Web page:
To her credit, New York Times public editor Margaret Sullivan has another great piece today criticizing the "paper of public record" for not being at the Bradley Manning torture hearing. She wrote a similar piece last week that was equally poignant.But the excuses she offers are neither credible nor salutary.
To her credit, Sullivan contacted New York Times senior editors to find out why the paper was not covering the torture hearing of suspected WikiLeaks source Bradley Manning. David Leonhardt, the Washington bureau chief offered the following two excuses, which I will explain defy credulity:
1) The Times had already covered the most important aspects of the testimony, his treatment in solitary confinement.This is preposterous because the Times only did two articles--19 months ago--on the subject. On March 3-4, 2011, Charlie Savage did two articles of about 300 words each. The first tells us that Manning spent 7 hours in his cell naked on one day, but the military would not explain why. The second tells us that "Manning will also be required to stand outside his ell naked during a morning inspection." This week's testimony renders both of these articles inaccurate. The torture hearings have revealed critical details, such as the facts that four mental health doctors rendered Manning at no risk of suicide during the months he slept naked at night, which his chief captor, CWO2 Denis Barnes, had been informed was in violation of Secretary of the Navy instructions. These important details have been painstakingly documented and analyzed by bloggers like Kevin Gosztola of Firedoglake, for example here and here. (Unfortunately, Sullivan only gives a shout out to another MSM reporter from The Guardian, who was also present at the hearings for only four days.)
2) [A]s with any other legal case, we won't cover every single proceeding. In this case, doing so would have involved multiple days of a reporter's time, for a relatively straightforward story.This is also nonsense. The Times has been able to put reporters on daily coverage of news stories of far less public significance, such as the trial of O.J. Simpson and the trial of William Kennedy Smith. As Kevin Gosztola pointed out on Twitter today, if the Times wanted, it could have found a staff reporter to regularly cover the Bradley Manning case. Yes, 12 days is a long time, and Ft. Meade is difficult to access. However, this is one of the most important trials of the decade and picayune military regulations that severely limit coverage (e.g., no public transcripts) are all the more reason why reporters should be there in person to witness this historical proceeding.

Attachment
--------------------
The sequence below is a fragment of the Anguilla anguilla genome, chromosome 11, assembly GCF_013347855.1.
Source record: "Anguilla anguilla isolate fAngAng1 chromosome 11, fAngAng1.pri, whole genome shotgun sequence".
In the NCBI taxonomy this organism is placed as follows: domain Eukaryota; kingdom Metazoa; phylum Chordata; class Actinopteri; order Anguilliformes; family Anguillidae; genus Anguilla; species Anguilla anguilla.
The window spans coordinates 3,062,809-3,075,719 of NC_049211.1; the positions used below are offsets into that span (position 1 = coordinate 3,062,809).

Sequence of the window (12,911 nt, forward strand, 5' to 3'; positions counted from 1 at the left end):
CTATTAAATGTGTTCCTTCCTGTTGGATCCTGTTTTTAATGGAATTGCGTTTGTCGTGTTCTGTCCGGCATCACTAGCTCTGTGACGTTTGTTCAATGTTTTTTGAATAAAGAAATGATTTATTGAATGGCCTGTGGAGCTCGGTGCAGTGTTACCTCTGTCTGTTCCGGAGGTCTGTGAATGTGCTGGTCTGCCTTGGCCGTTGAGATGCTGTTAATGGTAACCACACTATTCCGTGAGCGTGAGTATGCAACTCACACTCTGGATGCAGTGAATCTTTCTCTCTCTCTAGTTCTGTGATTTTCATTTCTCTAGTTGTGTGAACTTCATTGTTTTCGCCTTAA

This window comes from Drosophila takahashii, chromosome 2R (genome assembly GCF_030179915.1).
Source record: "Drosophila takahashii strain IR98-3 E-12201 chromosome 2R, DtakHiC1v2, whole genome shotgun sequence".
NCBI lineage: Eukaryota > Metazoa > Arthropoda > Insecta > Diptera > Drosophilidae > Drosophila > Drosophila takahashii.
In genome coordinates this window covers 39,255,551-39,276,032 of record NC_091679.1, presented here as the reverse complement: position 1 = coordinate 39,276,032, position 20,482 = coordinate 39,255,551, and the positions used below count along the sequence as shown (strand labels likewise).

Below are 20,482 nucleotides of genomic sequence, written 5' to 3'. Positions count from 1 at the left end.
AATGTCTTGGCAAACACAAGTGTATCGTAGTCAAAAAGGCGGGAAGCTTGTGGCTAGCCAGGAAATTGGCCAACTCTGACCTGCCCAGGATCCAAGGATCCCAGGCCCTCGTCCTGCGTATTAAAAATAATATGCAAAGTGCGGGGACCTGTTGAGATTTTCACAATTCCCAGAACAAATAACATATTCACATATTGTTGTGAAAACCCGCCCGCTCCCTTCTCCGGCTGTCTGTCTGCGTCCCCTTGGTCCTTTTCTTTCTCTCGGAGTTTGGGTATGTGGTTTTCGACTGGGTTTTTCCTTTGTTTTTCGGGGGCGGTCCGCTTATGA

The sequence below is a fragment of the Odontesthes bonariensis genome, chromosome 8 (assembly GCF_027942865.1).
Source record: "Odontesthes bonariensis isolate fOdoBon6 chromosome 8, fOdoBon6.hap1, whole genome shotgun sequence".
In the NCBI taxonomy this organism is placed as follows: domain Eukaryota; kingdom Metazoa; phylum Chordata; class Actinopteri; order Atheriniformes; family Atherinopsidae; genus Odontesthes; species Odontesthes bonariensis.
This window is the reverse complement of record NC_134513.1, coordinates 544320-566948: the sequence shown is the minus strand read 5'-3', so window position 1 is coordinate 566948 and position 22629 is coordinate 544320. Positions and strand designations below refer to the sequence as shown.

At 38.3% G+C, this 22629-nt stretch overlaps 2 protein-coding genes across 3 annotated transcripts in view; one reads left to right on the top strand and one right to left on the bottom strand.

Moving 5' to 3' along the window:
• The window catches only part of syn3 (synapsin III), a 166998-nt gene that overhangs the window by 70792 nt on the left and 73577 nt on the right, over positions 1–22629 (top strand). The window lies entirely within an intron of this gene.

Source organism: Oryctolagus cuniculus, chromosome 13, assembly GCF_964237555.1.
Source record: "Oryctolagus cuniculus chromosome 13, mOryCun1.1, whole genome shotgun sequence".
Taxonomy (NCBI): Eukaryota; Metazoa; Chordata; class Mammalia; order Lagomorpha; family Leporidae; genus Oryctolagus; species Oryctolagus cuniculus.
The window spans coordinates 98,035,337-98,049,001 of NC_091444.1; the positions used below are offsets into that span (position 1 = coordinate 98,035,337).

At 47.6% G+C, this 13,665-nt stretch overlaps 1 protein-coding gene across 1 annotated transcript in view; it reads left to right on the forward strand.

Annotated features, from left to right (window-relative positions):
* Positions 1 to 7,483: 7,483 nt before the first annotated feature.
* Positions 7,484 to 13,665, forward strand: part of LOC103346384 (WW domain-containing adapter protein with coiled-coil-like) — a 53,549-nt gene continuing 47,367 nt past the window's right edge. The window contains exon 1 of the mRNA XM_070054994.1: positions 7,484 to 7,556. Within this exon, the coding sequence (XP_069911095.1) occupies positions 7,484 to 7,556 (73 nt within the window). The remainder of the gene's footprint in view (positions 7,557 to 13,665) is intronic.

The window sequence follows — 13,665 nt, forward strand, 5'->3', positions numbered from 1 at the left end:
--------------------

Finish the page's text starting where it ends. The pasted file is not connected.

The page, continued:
Leonhardt hints at a third possible excuse, that "Readers can definitely expect more coverage of Mr. Manning in the weeks to come," which Sullivan elaborates could mean "his bureau is working on something better . . . something significant in the works." This is laughable. Even if the Times were to do ex post facto retroactive coverage of the most interesting part of the pre-trial proceedings--which could narrow what charges actually go to trial--it is no substitute for difficult old-fashioned, timely, on-the-ground reporting. Even when the Times finally sent a reporter of Friday, the resulting article was wanting because the reporter didn't have context from the previous eight days.